The Gaiety Cinema

Charles Hailstone wrote in 1984:

This picture is reproduced from the unique panorama of Mortlake High Street south side in the 1920s, finely drawn and tinted by my friend HJ McLoughlin (Mac) now residing in Somersetshire. All lies under the widened Mortlake High Street and Rann House flats. WM Carwithen in 1913 built the Mortlake Picture Palace with 408 seats on the site of Adams's Eel Pie House. The four exits, fireproof operating chamber, and use of non-inflammable film satisfied the Cinematograph Act of 1909, but a licence was refused because the police had not been notified and not all seats were properly fixed. Nevertheless, opening was billed for the Monday after Christmas, with "Good Pictures! Good Music! Good Ventilation", matinees 2 and 2.30, continuous films from 6.30. But it went dark until March 1914, reopening as the Mortlake Cinema with "House of Discord", a "powerful domestic drama", seats 2d, 3d, and (reserved) 6d. It again closed, but reopened as the Mortlake Electric Pavilion in October when the Great War was two months old. In 1915 it became a light engineering factory, until 1919 when it reopened again as the Gaiety Cinema under Isaac Cohen. Mrs Cohen worked the ticket office and her 15 year old daughter Rose accompanied the films on the stage piano six nights a week. The licence went to PT Cook in 1920 when weekly draws began for free aeroplane flights over London, the first winner being Mr Royal of 99 Ashleigh Road, Mortlake, with an alternative choice of a free charabanc trip to Brighton. Judah Schwartz became the licensee in 1921. Application for Sunday showings was refused, but on 4 and 11 December 1922 LS Dorling risked two Sunday performances and was fined 10 shillings for each offence.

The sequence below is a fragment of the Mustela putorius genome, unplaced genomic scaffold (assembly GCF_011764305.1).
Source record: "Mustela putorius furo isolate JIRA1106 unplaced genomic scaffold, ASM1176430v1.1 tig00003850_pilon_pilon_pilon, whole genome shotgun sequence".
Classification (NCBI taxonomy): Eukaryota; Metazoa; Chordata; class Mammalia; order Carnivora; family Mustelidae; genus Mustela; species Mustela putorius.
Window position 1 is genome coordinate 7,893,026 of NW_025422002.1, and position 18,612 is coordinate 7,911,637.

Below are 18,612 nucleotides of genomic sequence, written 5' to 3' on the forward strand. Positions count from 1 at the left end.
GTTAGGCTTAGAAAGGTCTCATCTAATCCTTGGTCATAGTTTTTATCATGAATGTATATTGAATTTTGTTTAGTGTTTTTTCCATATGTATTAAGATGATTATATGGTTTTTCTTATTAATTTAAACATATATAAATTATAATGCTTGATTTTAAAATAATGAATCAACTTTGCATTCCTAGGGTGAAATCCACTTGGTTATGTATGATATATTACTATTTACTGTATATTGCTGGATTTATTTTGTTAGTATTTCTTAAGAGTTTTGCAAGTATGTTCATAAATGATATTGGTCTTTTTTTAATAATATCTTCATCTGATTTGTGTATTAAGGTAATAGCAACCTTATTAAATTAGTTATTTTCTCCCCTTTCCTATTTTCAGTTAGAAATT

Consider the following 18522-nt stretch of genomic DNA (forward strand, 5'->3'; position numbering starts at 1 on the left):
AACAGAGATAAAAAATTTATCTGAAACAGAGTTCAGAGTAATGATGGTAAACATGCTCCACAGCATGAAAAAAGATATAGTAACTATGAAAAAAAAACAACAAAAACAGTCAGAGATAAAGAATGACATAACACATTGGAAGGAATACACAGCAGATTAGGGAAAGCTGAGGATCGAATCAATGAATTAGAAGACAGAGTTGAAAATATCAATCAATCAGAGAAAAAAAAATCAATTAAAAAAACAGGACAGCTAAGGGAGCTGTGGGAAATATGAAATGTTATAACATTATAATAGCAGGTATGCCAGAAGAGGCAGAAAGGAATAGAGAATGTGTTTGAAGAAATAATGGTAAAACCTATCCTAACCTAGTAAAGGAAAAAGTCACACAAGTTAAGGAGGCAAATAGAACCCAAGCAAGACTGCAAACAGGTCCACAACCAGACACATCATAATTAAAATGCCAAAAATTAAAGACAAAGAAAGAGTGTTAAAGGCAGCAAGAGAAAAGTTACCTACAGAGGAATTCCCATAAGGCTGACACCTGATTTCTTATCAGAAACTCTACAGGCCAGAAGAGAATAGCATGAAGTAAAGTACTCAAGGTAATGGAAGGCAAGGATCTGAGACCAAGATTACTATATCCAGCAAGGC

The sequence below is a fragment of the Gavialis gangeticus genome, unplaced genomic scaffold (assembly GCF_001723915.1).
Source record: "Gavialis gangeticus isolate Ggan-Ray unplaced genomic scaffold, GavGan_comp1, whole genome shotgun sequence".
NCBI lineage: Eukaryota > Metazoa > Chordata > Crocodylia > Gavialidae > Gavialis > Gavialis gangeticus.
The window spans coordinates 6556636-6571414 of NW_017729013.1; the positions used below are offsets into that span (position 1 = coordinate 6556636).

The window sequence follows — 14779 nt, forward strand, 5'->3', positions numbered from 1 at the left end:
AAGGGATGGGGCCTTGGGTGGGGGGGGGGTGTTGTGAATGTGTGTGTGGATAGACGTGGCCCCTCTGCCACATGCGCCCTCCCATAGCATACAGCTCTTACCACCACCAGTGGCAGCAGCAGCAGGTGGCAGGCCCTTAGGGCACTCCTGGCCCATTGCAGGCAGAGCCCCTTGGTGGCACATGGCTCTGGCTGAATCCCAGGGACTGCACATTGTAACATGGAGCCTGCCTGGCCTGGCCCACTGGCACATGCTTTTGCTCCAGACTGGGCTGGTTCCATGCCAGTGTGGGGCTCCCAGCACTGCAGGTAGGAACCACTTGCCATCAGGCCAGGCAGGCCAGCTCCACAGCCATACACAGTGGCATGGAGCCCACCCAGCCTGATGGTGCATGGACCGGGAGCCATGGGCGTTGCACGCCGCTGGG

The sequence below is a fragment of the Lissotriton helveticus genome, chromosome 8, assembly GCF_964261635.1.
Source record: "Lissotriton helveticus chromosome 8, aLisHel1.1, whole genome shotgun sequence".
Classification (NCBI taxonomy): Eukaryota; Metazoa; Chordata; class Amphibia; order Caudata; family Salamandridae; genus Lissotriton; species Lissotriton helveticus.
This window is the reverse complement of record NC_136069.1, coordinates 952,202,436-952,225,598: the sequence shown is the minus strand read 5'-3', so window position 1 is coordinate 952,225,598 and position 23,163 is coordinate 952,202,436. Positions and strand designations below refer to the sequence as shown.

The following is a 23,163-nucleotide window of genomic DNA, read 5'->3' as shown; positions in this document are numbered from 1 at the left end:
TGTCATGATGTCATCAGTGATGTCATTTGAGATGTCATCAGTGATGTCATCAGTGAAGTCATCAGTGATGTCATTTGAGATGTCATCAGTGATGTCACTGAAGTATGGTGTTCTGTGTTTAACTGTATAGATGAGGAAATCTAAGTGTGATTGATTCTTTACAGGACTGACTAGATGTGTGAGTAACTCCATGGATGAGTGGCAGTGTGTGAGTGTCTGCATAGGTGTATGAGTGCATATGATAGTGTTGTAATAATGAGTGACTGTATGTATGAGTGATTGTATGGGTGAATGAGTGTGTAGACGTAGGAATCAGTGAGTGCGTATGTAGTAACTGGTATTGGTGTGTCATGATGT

The Gaiety (later the New Gaiety) was conveniently placed between the Two Brewers and the Old George, so that patrons could nip in and out for a quick drink. The narrow auditorium with red walls was heavy with the aroma of fish and chips brought in from Cotsfords, the fish-mongers. There were some boxes against the flank walls at the rear, price 1s 7d. The writer's own recollections as a child are of the Saturday afternoon matinees when the place was full of school children, all very noisy and often up to mischief. Tin pea-shooters could be bought at Barrys, newsagents, and pomegranates from Reynolds, greengrocers. The seeds would then be blown with force either at villains on the screen or at other children. Bernard Harrold was the licensee, and a personable boy of about 26 kept order with a cane, stopping the film to eject the worst of the offenders. Such goings on were never known at the Picturedrome at Milestone Green, East Sheen.

The Gaiety licence was constantly in jeopardy either from overdue electricity bills, often paid by loans from patrons, or from the County Council inspector. In 1928 it was discovered there was no fire hydrant and the licence was made provisional for four months until one was put in, Norah Thompson being the licensee. More serious deficiencies came to light in July. The roof was on timber instead of steel trusses as specified in the 1913 plans, and the ceiling was not fire resistant. Ventilation was poor, there being no windows and there were no panic bolts on the exits. Worse, there was no gents toilet. The amendments had not been completed by the following February, yet the cinema limped on until 1930 when application was made for standing room at the rear of the stalls. The licence was suspended in July. Like many bijou cinemas it was affectionately known as the flea pit. Later it was used for storage by the Flush Block Co. of Fulham. One warm evening in July 1961 it caught fire and was completely gutted.